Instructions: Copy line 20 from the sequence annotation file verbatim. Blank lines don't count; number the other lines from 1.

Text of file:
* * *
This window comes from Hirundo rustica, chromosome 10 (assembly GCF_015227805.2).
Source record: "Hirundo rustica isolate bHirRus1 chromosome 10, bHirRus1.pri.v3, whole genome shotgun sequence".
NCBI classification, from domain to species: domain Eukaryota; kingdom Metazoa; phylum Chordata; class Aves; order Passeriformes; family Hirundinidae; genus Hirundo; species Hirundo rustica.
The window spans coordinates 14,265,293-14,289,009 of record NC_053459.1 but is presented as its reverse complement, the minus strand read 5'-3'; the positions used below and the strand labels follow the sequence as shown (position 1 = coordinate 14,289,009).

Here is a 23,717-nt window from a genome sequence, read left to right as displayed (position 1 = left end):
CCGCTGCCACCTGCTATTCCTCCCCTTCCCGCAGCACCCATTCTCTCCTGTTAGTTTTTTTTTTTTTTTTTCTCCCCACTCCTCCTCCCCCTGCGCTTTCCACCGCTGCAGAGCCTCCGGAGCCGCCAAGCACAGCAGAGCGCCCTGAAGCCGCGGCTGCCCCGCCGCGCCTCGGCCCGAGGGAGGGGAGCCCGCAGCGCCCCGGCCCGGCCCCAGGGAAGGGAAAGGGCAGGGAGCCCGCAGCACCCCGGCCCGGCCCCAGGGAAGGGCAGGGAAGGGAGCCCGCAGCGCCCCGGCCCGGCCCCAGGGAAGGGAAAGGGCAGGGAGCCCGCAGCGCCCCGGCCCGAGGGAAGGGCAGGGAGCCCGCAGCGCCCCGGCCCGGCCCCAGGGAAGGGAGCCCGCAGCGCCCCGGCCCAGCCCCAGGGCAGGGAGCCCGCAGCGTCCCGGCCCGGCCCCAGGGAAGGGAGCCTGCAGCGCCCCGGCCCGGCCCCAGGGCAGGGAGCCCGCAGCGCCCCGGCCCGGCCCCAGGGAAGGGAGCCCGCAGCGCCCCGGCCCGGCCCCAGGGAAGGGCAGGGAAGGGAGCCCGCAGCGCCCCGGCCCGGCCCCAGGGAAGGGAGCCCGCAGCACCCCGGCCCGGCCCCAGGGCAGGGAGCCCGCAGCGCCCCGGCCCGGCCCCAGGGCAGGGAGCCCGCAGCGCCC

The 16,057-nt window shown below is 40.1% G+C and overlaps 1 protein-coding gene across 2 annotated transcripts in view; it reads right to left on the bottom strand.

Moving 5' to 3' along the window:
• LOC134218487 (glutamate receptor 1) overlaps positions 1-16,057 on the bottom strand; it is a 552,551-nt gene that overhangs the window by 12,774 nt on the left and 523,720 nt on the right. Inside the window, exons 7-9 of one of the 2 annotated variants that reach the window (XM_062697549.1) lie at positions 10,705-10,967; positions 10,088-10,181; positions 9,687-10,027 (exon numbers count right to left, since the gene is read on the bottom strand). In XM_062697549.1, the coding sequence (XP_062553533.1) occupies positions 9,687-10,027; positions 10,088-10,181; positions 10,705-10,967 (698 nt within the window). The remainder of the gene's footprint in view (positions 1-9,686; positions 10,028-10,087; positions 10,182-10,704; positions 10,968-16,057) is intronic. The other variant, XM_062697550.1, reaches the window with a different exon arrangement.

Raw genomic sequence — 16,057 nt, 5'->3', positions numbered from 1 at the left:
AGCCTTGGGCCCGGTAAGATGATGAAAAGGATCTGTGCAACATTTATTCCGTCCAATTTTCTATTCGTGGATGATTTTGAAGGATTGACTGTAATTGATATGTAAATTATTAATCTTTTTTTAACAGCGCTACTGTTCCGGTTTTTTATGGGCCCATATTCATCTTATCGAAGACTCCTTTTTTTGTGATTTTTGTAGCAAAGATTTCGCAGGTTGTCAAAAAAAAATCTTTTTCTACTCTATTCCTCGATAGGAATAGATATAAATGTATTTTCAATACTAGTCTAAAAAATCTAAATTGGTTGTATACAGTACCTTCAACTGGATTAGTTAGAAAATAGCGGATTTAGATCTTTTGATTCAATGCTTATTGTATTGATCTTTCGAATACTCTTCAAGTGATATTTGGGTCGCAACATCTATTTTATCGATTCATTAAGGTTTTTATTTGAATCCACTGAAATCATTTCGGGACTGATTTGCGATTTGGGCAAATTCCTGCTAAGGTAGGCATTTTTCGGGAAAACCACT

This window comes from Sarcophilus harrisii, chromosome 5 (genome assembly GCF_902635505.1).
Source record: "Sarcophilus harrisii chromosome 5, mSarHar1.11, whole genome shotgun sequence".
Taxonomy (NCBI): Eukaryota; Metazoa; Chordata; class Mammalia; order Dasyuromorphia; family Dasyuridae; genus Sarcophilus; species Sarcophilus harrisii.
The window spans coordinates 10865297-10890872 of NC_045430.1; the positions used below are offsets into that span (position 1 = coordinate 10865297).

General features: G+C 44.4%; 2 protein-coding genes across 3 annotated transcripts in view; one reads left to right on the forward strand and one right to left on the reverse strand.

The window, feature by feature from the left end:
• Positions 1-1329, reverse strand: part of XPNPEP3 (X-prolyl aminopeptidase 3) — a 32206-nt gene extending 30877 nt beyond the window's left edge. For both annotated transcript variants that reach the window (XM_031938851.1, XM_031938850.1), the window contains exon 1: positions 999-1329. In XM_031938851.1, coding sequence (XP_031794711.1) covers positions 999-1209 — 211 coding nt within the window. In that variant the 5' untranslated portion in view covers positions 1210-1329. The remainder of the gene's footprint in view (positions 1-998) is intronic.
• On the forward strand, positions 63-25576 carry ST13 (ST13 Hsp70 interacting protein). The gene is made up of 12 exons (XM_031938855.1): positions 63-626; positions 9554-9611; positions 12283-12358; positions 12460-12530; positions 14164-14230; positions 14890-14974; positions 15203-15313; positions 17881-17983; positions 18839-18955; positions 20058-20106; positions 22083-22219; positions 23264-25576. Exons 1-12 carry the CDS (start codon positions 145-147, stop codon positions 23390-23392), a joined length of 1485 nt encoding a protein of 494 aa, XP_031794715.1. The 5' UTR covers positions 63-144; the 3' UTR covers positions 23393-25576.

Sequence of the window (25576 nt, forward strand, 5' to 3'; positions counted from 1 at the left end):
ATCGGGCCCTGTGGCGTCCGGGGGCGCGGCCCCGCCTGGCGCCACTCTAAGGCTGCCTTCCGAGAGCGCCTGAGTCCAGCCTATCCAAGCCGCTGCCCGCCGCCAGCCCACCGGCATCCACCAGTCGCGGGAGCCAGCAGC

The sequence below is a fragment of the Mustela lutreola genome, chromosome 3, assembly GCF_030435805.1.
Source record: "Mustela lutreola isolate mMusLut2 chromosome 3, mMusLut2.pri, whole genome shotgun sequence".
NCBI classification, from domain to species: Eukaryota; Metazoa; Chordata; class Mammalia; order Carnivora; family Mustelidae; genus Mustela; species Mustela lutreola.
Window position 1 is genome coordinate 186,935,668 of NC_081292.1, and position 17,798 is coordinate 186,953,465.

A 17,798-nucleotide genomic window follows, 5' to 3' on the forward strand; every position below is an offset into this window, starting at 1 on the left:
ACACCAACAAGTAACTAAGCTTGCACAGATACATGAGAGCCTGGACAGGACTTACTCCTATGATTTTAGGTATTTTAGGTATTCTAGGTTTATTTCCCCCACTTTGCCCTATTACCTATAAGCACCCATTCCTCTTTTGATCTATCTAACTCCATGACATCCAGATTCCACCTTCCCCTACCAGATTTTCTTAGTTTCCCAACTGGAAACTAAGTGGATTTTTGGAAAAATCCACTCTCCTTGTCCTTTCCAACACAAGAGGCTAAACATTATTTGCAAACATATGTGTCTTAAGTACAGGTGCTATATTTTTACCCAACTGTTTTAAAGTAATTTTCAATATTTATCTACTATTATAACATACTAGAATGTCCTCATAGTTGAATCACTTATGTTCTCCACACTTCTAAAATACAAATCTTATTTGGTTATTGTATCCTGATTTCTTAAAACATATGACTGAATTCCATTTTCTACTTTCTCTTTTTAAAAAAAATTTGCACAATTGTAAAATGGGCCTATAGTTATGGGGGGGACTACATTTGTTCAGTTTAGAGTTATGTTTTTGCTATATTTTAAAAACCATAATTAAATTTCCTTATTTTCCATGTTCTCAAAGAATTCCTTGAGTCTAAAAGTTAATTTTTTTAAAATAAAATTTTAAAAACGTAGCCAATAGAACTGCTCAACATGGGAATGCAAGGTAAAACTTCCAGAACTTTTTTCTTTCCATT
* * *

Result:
Sequence of the window (25576 nt, forward strand, 5' to 3'; positions counted from 1 at the left end):